The Greatest Stories Ever Told – Part 2

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Five of the Greatest Stories Ever Told to Man, by Man (cont'd)

The Greatest Stories Ever Told is back with two very special additions which have, not by chance, been saved for last. A poet once said; “writers are mediums, hoping that good spirits and not evil ones, choose us for their instruments.” Consequently, there are stories which I believe are not told by those writing them but by, for lack of a better word, let's call it a higher power.

Below are two of such books.

          The Green Mile - Stephen King

Stephen King appears twice on this list for good reason. One of the wildest minds of our time delves deep into the storehouse of his imaginative wonder and produces a chilling piece. I could go a long way in  describing this book and the story it holds, but still not come close to scratching the surface.

All I can say is this; if you read nothing else on this list so far, please read The Green Mile. I daresay I have read my fair share of books in my time. In all that time, no story has moved me more than that of John Coffey, as narrated by Paul Edgecombe. I am not ashamed to say I cried a considerable deal while reading this book, a feat only shared by Chimamanda Adichie’s; Purple Hibiscus (which narrowly misses out on this list).

A story of magic in unexpected places, love at close quarters, and evil in pious ignorance. The Green Mile challenges the human mind to believe, to imagine. Click To Tweet

A story of magic in unexpected places, love at close quarters, and evil in pious ignorance. Stephen King once again challenges the human mind to believe, to imagine.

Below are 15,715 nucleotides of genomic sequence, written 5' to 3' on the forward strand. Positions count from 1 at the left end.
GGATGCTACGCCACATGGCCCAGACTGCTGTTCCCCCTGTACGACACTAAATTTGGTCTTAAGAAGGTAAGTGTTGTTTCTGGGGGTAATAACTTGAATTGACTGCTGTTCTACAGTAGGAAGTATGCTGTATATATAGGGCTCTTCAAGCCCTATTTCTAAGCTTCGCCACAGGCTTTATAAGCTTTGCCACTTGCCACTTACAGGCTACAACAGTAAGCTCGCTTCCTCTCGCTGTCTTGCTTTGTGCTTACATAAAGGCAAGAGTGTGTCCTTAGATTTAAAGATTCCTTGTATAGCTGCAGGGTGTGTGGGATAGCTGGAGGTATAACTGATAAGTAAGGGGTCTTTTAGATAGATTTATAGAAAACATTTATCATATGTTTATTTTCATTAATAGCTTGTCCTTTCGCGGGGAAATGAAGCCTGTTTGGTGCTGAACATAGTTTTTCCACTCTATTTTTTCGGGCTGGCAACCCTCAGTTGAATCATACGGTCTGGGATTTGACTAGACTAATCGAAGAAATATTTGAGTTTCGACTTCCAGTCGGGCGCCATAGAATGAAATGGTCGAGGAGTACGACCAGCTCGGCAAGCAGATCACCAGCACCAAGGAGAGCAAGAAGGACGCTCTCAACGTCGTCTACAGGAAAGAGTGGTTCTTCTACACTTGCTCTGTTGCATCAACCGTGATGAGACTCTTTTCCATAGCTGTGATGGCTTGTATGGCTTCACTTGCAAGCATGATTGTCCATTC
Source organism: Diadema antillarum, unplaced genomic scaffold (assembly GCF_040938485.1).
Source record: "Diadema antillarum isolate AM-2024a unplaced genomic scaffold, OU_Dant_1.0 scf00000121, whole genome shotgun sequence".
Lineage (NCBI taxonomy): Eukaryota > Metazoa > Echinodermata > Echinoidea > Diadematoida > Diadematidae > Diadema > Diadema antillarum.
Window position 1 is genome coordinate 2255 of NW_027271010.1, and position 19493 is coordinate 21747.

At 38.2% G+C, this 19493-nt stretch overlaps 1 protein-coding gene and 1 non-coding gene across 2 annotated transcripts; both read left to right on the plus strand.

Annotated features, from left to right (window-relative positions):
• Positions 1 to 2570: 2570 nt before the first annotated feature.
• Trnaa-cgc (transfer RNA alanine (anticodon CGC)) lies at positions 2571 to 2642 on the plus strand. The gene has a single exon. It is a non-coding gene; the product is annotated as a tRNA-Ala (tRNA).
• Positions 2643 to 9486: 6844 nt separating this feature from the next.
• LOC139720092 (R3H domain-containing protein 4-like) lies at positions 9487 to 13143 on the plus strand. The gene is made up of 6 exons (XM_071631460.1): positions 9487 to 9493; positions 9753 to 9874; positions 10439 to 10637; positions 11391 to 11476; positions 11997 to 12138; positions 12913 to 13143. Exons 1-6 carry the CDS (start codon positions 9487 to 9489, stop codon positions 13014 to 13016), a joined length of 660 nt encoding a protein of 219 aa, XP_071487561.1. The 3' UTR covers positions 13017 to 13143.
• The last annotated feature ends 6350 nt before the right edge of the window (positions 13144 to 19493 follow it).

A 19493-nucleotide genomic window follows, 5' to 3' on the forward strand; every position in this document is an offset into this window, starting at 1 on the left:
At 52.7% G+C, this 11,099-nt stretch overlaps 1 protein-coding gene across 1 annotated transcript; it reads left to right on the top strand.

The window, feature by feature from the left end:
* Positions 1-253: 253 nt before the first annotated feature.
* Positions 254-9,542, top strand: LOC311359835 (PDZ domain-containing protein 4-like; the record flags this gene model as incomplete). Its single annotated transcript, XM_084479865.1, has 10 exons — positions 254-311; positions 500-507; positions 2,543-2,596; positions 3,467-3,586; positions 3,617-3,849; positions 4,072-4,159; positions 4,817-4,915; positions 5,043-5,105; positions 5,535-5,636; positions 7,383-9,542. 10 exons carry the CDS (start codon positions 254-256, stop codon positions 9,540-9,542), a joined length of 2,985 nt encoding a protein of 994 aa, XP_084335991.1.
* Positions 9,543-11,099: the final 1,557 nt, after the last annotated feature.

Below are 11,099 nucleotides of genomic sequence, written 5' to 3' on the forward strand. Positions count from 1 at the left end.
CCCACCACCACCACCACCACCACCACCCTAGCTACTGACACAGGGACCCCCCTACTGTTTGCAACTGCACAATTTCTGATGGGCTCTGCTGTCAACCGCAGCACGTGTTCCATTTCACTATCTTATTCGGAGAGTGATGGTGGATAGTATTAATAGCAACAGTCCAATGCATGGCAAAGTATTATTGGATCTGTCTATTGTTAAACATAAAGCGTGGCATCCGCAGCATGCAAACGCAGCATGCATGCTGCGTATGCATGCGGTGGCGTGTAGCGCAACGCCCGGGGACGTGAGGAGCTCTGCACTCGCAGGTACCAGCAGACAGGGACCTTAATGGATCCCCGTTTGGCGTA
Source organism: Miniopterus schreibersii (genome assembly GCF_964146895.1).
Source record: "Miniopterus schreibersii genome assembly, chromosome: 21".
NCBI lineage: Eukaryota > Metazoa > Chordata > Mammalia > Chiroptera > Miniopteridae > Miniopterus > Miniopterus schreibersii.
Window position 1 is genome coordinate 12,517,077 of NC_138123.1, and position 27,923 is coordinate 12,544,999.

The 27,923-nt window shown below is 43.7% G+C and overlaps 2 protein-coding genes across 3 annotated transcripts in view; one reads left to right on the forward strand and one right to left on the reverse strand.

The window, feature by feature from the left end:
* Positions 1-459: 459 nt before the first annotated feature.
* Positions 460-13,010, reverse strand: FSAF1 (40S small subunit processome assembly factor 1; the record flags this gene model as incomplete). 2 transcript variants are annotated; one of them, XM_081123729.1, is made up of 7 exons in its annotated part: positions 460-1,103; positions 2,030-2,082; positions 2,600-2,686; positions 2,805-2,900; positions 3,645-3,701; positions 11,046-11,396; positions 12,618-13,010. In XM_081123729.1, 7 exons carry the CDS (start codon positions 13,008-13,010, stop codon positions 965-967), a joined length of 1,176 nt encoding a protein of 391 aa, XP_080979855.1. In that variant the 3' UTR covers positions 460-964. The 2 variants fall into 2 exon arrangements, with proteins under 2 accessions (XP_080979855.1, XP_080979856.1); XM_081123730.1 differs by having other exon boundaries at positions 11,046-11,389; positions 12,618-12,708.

Enough said, go read the book!

          In the Courts of the Sun - Brian D’ Amato

While reading this book, I kept turning back to the jacket to stare at the picture of the author. I would stare at it for minutes while thinking to myself, “how did you write this?” Even just reading the book, the sheer magnitude of the story was so staggering, I could only imagine what it must have taken to write it.

I can assure you of one thing with In the Courts of the Sun; you will never read a more detailed story. Click To Tweet

This is another story that I think speaks for itself. I can only encourage you to follow Jed DeLanda’s quest to travel back in time to acquire the knowledge which might just save the world. After all, it’s December 21st, 2012, which, according to the Mayan calendar, is the day the world ends. An unsuspecting descendant of the Maya himself, Jed, must travel back to 664 AD to learn about a “sacrifice game” which signifies man’s only hope for survival.

Once again, one cannot help but feel the intervention of some “higher presence” in the creation of this story. I can assure you of one thing with In the Courts of the Sun; you will never read a more detailed story.

P.S. Two books narrowly missed out appearing on this list; “Purple Hibiscus” by Chimamanda Ngozi Adichie, and “Dolores Claiborne” by Stephen King.

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